The archaeological services division of Paterson Group provides archaeological consulting services prior to land development projects. Our philosophy is to find innovative solutions in a project sensitive manner that accrues maximum benefit to the client all while upholding the highest quality of archaeological services. Our highly qualified staff of professionals enables us to provide complete archaeological services from advice, to initial assessments, to mitigation, and from the smallest survey to a full scale excavation, all in a cost effective manner. Whether it is a full scale excavation, artifact analysis, or project mapping, the Paterson Group can help devise unique solutions to complex cultural resource issues.

  • Stage 1 to 4 Archaeological Investigations

  • Work within Provincial or Federal regulations

  • Historic background research

  • Topographic survey

  • Excavation survey

  • Burial site investigations

  • Photography

  • GIS design and implementation

  • Spatial analysis

  • Development of master plans and archaeological potential modelling

  • Design of digital archaeological recording solutions

  • Museum installations and exhibits, interpretive displays, and plaque design

  • Program development for public education and academic institutions

  • Professional artifact and site photography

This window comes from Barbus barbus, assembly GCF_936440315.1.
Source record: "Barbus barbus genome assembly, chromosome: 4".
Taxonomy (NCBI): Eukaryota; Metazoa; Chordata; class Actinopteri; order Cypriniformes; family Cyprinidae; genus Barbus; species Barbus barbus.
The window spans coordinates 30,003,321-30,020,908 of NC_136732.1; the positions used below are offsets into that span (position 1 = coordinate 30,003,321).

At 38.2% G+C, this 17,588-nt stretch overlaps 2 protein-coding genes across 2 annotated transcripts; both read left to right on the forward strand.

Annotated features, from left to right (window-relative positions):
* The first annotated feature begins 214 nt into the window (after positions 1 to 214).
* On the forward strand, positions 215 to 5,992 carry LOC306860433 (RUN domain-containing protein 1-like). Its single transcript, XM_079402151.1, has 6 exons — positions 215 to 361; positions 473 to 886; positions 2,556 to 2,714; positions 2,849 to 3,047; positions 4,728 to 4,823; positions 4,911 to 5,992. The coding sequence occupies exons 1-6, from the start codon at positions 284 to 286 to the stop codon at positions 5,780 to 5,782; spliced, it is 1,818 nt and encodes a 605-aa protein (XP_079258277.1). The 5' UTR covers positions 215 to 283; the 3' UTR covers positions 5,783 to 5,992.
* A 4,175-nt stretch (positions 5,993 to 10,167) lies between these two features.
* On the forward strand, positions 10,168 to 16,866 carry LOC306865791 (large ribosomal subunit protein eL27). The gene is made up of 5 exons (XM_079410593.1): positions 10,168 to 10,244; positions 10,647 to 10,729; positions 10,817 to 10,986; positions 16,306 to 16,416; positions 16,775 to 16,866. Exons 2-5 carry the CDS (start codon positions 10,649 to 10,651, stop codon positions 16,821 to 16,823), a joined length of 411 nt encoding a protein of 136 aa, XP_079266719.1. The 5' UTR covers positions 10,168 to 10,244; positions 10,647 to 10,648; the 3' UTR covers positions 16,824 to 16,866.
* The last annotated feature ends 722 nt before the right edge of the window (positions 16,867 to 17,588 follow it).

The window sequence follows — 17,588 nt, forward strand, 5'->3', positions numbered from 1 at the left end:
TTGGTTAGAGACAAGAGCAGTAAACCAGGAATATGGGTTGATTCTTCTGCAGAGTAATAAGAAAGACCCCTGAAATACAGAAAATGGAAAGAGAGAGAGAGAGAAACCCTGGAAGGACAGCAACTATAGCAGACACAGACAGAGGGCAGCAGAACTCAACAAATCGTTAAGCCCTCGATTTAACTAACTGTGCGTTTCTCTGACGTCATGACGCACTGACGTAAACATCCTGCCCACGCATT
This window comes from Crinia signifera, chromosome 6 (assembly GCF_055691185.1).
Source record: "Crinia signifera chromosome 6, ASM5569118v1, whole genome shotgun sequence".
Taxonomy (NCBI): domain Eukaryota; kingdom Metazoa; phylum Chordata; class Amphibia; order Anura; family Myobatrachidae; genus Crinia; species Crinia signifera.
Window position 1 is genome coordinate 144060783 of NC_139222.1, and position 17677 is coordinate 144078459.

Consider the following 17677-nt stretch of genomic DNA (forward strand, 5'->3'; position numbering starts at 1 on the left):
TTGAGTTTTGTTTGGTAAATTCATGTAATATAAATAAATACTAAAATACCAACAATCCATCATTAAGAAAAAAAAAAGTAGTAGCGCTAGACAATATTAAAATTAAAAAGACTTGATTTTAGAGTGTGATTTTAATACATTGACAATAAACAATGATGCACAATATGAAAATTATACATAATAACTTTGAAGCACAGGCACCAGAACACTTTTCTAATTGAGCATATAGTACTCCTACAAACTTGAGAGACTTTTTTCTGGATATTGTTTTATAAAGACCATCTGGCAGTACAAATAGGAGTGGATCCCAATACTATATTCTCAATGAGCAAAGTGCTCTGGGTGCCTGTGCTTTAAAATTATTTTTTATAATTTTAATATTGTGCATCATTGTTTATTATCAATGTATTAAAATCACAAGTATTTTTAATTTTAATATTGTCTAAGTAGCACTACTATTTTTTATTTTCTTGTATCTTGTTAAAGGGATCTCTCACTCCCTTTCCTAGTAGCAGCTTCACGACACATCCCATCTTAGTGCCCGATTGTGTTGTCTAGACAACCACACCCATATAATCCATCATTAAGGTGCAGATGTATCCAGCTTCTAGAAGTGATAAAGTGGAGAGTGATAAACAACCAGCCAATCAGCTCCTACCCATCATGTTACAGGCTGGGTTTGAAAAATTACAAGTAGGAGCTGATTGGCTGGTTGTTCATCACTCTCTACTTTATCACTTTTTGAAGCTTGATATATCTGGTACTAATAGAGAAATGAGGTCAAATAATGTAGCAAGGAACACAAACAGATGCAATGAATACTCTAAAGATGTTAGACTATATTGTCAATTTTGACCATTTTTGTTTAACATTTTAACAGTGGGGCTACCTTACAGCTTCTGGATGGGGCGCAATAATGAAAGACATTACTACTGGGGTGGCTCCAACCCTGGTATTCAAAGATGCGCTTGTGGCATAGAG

• Cartography, graphic design, and illustration

  • Heritage recording via drone aerial imagery

  • Heritage Assessments

  • Underwater surveys and recording 

Fort Henry
Heritage Recording
Late Archaic Point
Parliament Hill
Parliament Hill
Stage 2
Stage 3
Stage 3
Stage 4
Artifact photos
Historic Dam
Parliament Hill
Parliament Hill
Fort Henry
Barrack Hill Cemetery
Stage 2
Stage 3
Stage 3

In the News

Recent archeological digs outside some of the main buildings in the Parliamentary precinct have turned up tens of thousands of artifacts from the early 19th century.

When human remains were found beneath Queen Street during water main work last fall, the discovery wasn’t a surprise to those in the know about where Bytown’s dead were buried.

More human remains are expected to be found as Queen Street water main work progresses but there’s now a plan in place for moving the bones that had been there for more than a century.

They were working to build Ottawa’s future.

They found a fascinating piece of its past.

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